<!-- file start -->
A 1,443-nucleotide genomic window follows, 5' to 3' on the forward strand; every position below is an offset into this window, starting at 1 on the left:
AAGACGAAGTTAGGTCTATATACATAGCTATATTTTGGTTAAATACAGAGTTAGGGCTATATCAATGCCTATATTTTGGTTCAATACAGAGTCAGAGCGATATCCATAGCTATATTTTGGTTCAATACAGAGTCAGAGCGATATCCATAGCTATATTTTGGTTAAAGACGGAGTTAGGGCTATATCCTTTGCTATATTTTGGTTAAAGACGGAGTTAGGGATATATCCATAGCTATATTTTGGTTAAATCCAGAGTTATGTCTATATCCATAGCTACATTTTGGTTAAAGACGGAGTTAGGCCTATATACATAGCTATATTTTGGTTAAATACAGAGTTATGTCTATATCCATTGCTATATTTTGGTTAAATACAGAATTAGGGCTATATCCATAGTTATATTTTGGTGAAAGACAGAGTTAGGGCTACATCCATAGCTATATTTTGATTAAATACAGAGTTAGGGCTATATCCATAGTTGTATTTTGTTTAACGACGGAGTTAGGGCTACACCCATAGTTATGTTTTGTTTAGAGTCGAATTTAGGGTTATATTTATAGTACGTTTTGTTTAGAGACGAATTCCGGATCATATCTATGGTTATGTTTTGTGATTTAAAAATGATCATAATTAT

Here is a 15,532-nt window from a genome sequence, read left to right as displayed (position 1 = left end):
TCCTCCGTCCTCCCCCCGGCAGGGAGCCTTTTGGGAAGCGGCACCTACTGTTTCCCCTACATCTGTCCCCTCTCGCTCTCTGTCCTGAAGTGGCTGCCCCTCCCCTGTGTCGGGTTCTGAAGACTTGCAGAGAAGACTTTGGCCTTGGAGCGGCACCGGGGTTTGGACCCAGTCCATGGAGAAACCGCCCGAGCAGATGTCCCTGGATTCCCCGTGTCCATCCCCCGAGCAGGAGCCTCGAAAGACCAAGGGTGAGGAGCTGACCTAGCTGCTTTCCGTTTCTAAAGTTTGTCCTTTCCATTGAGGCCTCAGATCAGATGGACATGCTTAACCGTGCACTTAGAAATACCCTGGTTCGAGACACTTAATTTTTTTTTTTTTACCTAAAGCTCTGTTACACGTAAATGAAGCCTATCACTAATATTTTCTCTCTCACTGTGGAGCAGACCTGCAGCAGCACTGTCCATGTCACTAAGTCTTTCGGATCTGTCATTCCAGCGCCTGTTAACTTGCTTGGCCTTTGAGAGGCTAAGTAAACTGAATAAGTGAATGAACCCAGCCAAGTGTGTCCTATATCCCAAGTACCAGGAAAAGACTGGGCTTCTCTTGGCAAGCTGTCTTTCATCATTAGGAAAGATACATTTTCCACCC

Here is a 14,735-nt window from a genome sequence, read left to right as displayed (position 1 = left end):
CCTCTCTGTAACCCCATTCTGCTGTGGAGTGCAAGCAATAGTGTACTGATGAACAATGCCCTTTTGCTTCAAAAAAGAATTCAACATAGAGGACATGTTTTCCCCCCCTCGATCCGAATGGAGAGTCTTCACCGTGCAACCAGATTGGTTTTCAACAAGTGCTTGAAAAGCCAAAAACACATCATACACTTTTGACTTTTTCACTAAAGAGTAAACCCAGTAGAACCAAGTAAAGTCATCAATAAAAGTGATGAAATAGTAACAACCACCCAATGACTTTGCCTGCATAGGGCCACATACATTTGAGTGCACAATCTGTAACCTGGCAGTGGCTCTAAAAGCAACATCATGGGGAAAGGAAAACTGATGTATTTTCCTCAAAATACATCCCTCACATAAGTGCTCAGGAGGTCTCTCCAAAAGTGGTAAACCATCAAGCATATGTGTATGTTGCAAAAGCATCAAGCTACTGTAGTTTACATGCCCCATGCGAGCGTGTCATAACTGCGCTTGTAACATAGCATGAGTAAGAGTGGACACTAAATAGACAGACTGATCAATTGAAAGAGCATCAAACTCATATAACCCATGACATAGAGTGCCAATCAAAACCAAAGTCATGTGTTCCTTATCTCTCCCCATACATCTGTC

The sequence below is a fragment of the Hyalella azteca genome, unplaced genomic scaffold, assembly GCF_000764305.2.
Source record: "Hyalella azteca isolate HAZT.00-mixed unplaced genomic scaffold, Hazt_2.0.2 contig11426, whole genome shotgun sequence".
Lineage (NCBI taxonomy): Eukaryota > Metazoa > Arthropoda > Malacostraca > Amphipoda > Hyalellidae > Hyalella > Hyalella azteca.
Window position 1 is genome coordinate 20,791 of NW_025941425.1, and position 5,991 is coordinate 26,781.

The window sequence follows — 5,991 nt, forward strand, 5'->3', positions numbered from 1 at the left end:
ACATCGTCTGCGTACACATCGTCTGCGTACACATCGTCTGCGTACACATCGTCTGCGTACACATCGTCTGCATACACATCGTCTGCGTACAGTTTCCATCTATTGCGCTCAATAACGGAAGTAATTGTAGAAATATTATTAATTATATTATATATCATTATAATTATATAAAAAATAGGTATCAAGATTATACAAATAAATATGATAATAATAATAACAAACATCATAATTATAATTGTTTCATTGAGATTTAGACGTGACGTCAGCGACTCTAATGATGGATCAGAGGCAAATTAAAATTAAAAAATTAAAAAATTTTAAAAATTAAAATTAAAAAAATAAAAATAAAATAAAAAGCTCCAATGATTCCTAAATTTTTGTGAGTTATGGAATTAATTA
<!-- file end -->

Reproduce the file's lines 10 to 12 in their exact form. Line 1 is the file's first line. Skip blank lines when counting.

Window position 1 is genome coordinate 20,791 of NW_025941425.1, and position 5,991 is coordinate 26,781.

The window sequence follows — 5,991 nt, forward strand, 5'->3', positions numbered from 1 at the left end:
ACATCGTCTGCGTACACATCGTCTGCGTACACATCGTCTGCGTACACATCGTCTGCGTACACATCGTCTGCATACACATCGTCTGCGTACAGTTTCCATCTATTGCGCTCAATAACGGAAGTAATTGTAGAAATATTATTAATTATATTATATATCATTATAATTATATAAAAAATAGGTATCAAGATTATACAAATAAATATGATAATAATAATAACAAACATCATAATTATAATTGTTTCATTGAGATTTAGACGTGACGTCAGCGACTCTAATGATGGATCAGAGGCAAATTAAAATTAAAAAATTAAAAAATTTTAAAAATTAAAATTAAAAAAATAAAAATAAAATAAAAAGCTCCAATGATTCCTAAATTTTTGTGAGTTATGGAATTAATTA